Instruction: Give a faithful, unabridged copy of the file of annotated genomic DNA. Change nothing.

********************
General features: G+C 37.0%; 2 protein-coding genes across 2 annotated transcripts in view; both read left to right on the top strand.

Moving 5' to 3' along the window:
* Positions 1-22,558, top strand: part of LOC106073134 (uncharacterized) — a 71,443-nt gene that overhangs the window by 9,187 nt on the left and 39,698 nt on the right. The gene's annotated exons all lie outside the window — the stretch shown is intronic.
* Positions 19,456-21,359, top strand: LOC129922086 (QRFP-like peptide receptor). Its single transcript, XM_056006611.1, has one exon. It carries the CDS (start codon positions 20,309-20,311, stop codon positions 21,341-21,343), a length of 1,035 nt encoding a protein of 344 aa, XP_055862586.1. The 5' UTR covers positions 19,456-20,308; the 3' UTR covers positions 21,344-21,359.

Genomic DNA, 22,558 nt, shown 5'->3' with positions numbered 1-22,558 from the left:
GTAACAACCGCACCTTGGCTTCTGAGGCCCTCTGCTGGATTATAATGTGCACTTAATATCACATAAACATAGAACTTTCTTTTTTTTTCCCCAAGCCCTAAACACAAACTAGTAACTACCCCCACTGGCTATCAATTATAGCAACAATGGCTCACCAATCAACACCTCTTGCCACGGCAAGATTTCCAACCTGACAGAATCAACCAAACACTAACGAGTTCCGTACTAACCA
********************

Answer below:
General features: G+C 37.0%; 2 protein-coding genes across 2 annotated transcripts in view; both read left to right on the top strand.

Moving 5' to 3' along the window:
* Positions 1-22,558, top strand: part of LOC106073134 (uncharacterized) — a 71,443-nt gene that overhangs the window by 9,187 nt on the left and 39,698 nt on the right. The gene's annotated exons all lie outside the window — the stretch shown is intronic.
* Positions 19,456-21,359, top strand: LOC129922086 (QRFP-like peptide receptor). Its single transcript, XM_056006611.1, has one exon. It carries the CDS (start codon positions 20,309-20,311, stop codon positions 21,341-21,343), a length of 1,035 nt encoding a protein of 344 aa, XP_055862586.1. The 5' UTR covers positions 19,456-20,308; the 3' UTR covers positions 21,344-21,359.

Genomic DNA, 22,558 nt, shown 5'->3' with positions numbered 1-22,558 from the left:
GTAACAACCGCACCTTGGCTTCTGAGGCCCTCTGCTGGATTATAATGTGCACTTAATATCACATAAACATAGAACTTTCTTTTTTTTTCCCCAAGCCCTAAACACAAACTAGTAACTACCCCCACTGGCTATCAATTATAGCAACAATGGCTCACCAATCAACACCTCTTGCCACGGCAAGATTTCCAACCTGACAGAATCAACCAAACACTAACGAGTTCCGTACTAACCA